You can't use the DNS message length as too many implementations get
it wrong and leave a couple of bytes between the end of the messages
as discovered by processing the records and the end of the data that
False. The Microsoft AXFR _client_ puts two extra bytes after its AXFR
requests to indicate its support for multiple records per DNS packet,
but the Microsoft AXFR _server_ does nothing of the sort. My AXFR client
can and does use the packet length, in full compliance with RFC 1035.
There are no interoperability problems here.
(By the way, my DNS software is more widely deployed than Microsoft's,
and much more stable, so if there were an interoperability problem then
the lowest-cost solution would be to redeploy Microsoft's software. But
these problems are a figment of your imagination.)
There is different behaviour. That is enough reason in and
of itself to clarify the issue.
False premise, bad logic, false conclusion. These software differences
don't affect interoperability, so they are none of the IETF's business.
See RFC 2119, section 6.
I don't think anyone envisioned someone that would process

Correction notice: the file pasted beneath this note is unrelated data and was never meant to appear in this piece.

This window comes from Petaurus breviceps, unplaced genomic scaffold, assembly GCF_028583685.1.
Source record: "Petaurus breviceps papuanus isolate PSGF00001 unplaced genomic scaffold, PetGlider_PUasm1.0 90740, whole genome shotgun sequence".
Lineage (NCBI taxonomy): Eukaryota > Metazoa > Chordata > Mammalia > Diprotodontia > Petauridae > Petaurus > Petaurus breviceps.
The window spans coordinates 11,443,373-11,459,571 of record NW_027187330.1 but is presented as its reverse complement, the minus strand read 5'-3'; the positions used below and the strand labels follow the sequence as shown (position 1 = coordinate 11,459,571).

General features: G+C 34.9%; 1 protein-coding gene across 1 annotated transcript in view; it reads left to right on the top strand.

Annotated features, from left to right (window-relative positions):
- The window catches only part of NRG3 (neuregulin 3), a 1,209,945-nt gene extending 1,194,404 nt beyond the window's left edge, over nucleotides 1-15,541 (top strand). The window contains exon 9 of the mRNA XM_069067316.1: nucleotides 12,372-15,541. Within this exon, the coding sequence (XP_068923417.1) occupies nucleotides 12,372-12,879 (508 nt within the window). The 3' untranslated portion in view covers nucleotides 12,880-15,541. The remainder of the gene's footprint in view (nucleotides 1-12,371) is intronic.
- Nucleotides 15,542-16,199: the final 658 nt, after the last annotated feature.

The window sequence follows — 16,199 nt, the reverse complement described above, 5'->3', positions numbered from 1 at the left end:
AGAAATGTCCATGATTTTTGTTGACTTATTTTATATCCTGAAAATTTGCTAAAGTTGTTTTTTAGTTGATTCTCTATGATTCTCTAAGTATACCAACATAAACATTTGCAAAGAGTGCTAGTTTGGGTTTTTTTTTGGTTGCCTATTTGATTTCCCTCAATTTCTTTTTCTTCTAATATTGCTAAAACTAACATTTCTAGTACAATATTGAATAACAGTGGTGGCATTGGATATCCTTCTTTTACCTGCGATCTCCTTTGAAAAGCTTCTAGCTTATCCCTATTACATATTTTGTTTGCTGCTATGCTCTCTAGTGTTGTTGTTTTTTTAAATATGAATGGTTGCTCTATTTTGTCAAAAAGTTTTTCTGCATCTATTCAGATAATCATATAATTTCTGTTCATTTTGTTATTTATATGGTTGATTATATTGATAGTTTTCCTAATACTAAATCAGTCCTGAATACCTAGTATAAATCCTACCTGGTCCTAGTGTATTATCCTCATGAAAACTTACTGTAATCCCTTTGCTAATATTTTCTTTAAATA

records outside of the answer section as answers.
Read the full DNS standards, RFC 1034 and RFC 1035. Example: To save
time, the additional section of an MX response usually contains A
records that are reported as answers to subsequent queries. This is
perfectly standard behavior not only in theory but also in practice.
(To the extent that proposed standard RFC 2181 suggests otherwise, RFC
2181 is out of whack with reality, and RFC 2181 will have to be fixed.)
You can't seriously promote a ``never treat additional records as
answers'' religion when every major DNS cache---including BIND 9---
blatantly violates that religion. If you start adding qualifiers such as
``except in MX queries'' then your religion starts to sound really dumb.
---D. J. Bernstein, Associate Professor, Department of Mathematics,
Statistics, and Computer Science, University of Illinois at Chicago